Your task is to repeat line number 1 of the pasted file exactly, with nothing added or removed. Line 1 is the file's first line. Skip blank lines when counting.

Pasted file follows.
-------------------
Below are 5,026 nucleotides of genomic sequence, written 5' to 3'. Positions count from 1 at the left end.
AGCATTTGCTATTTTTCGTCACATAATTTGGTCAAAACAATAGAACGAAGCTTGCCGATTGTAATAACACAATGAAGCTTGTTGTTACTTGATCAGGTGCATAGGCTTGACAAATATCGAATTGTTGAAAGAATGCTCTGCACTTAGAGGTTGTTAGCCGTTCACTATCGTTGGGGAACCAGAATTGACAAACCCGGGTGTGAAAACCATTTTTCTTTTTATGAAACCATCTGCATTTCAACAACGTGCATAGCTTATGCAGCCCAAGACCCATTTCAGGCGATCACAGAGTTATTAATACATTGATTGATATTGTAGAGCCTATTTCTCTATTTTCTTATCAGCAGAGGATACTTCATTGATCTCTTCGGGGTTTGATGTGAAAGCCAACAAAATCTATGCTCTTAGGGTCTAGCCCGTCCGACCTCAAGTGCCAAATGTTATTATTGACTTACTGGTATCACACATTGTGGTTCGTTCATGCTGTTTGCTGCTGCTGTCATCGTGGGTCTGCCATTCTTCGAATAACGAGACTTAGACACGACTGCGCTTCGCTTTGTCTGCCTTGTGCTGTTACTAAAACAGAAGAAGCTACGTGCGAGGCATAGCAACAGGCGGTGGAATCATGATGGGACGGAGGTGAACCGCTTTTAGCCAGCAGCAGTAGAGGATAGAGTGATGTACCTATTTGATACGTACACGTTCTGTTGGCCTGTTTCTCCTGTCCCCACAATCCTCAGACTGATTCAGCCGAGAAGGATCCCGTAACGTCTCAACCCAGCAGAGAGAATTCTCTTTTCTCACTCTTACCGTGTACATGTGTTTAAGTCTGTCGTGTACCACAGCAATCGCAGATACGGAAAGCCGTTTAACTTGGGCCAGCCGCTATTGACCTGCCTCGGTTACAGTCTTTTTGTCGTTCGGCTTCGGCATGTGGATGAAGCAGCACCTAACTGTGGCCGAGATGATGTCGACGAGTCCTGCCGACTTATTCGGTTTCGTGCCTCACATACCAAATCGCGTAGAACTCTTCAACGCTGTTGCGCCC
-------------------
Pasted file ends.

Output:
Below are 5,026 nucleotides of genomic sequence, written 5' to 3'. Positions count from 1 at the left end.